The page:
You apply for a mortgage, car loan, business loan, or credit to make a significant purchase. The first thing the lender does is check your credit score, a number that indicates your capacity to repay the loan. Lenders use them to determine who qualifies for a loan, at what interest rate, and to what limit.
Scores in Canada typically range from 300 to 850. Good scores are 660 and higher, and anything over 760 is considered excellent. Here are some ways to help you keep yours toward the top end.
- Pay all your bills on time.
Try to make at least the minimum payment on time. Tell your credit provider in advance if you can’t make a payment. They may be able to adjust your repayment terms to more manageable levels. This will appear on your report and may or may not affect your score.
- Keep your credit card balances low.
The rule of thumb is about 30% of your combined credit card limits. Card issuers typically report balances when your billing month closes, so it’s a good idea to get under 30% before then.
- Don’t close old cards.
Lenders look at the percentage of your total available credit that you’re using on all cards. An unused card keeps your total limit higher, so the amount owed on other cards represents a lower percentage of overall credit available.
- Manage your overall debt.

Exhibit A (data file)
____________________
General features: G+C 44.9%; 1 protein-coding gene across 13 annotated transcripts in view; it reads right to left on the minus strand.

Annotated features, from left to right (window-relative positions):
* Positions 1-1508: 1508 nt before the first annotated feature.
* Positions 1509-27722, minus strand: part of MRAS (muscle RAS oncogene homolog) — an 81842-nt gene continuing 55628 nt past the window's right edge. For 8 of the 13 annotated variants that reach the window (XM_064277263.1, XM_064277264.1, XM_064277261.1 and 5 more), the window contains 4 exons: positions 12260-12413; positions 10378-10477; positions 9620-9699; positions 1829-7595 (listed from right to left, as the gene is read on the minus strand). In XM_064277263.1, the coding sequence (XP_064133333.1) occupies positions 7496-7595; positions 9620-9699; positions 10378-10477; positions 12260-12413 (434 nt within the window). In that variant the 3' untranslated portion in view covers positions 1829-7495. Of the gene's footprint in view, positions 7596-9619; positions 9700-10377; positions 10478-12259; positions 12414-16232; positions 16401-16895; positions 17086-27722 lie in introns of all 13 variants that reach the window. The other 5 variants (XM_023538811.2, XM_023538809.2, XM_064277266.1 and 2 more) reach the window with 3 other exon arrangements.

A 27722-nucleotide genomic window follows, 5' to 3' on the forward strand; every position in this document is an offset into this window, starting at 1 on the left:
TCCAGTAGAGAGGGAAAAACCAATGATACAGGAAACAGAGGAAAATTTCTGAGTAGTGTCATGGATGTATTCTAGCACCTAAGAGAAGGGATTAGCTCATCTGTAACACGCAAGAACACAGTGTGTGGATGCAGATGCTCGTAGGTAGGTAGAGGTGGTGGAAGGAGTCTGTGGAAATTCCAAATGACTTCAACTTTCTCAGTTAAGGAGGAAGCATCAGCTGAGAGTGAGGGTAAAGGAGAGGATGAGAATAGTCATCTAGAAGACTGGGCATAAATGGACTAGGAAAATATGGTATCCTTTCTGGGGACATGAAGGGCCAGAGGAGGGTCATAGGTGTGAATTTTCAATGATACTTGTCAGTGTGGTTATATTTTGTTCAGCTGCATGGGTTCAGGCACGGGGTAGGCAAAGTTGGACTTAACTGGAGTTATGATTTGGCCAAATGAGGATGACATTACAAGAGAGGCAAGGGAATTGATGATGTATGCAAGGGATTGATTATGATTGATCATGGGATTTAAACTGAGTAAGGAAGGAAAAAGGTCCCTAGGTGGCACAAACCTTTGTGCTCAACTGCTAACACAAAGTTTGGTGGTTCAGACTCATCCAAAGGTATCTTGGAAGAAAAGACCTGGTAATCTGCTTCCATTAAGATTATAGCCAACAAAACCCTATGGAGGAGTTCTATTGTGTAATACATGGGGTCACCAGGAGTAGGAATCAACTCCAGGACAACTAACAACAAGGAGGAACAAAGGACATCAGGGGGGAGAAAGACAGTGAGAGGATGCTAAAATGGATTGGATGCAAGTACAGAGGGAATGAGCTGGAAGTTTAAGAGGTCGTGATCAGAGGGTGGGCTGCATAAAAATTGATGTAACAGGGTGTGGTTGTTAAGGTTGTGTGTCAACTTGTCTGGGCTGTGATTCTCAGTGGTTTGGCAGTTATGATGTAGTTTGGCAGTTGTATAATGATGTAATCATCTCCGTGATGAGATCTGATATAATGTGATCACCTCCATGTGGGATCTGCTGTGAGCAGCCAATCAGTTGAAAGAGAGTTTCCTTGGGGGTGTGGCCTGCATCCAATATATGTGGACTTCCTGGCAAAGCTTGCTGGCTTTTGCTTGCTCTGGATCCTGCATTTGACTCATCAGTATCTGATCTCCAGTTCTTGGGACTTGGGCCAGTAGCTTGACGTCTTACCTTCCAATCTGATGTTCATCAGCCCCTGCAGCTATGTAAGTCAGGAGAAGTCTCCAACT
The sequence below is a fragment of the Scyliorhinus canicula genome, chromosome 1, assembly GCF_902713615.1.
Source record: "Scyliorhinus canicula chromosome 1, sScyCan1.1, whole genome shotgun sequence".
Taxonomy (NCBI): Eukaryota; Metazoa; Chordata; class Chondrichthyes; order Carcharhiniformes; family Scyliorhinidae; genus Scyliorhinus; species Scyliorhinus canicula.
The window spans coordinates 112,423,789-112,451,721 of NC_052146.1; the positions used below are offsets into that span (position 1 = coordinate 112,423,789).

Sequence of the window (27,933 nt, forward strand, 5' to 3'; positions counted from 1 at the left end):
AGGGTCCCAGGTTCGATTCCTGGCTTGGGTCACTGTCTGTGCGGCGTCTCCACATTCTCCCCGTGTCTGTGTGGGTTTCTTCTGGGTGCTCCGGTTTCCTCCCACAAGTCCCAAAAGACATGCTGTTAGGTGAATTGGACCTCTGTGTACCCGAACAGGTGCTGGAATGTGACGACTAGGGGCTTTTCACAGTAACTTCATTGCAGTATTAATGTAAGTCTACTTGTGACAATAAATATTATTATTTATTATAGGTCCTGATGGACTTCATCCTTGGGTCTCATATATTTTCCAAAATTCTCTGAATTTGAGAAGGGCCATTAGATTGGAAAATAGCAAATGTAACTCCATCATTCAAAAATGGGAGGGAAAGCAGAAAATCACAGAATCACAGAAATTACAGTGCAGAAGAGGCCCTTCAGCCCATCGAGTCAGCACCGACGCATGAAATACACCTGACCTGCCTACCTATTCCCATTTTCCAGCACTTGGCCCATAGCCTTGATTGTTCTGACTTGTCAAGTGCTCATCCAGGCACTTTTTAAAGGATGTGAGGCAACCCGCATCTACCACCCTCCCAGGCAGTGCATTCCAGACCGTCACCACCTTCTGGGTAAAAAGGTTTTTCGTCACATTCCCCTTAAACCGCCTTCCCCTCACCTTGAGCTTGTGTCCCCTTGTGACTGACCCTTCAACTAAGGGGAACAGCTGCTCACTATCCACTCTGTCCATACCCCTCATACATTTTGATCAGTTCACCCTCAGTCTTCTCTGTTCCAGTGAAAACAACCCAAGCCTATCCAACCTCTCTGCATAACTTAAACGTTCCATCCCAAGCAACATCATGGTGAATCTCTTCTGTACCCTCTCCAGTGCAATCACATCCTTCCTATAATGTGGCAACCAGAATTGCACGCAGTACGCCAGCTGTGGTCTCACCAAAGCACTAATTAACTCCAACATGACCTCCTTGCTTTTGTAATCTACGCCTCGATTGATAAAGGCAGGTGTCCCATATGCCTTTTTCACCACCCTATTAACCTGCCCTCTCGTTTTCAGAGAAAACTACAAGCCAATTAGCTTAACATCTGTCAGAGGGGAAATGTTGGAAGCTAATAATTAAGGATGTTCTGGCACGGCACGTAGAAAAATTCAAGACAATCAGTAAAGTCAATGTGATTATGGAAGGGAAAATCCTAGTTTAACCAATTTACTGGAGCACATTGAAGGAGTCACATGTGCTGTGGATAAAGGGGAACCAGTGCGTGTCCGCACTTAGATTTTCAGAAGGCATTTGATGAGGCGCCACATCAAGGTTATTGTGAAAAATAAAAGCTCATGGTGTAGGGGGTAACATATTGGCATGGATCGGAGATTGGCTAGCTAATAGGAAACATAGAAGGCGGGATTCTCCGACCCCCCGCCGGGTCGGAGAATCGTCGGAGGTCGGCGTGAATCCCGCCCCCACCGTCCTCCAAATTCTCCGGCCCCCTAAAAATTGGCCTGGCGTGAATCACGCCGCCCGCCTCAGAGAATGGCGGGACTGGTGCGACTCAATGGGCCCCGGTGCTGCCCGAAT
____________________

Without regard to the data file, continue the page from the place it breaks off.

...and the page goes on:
Credit cards, loan balances or lines of credit drive up your overall debt. As a general rule, it’s a good plan to keep your monthly debt payments and bills below 35- 40% of your gross monthly income.
- Set up automatic payments.
This is the best way to avoid missed or late payments.
- Avoid applying for credit from too many lenders.
Every inquiry affects your score. Too many inquiries in a short time may make lenders suspicious that you’re overextended.
- Do whatever you possibly can to avoid defaulting on a loan.
This is an obvious one—it can cause serious and lasting damage to your score.
- Check your credit status yearly.
It’s important to know where you stand and make adjustments if your score is low. Report any incorrect information, including date of birth, social insurance number, errors in your payment history, or unauthorized inquiries. These may be evidence of identity theft.
Credit is an essential part of our lives when it comes to things like buying a home or a practice. On the other hand, if misused, a bad credit score can haunt you for a long time, so it pays to stay vigilant.
Keeping a healthy credit score goes hand-in-hand with maintaining overall financial health. To help achieve this, you can contact one of our Investment Planning Advisors* for a complimentary investment review.
Sources: TransUnion, DebtCanada, Government of Canada
* Advisory services are provided by licensed advisors at CDSPI Advisory Services Inc. Restrictions may apply to advisory services in certain jurisdictions.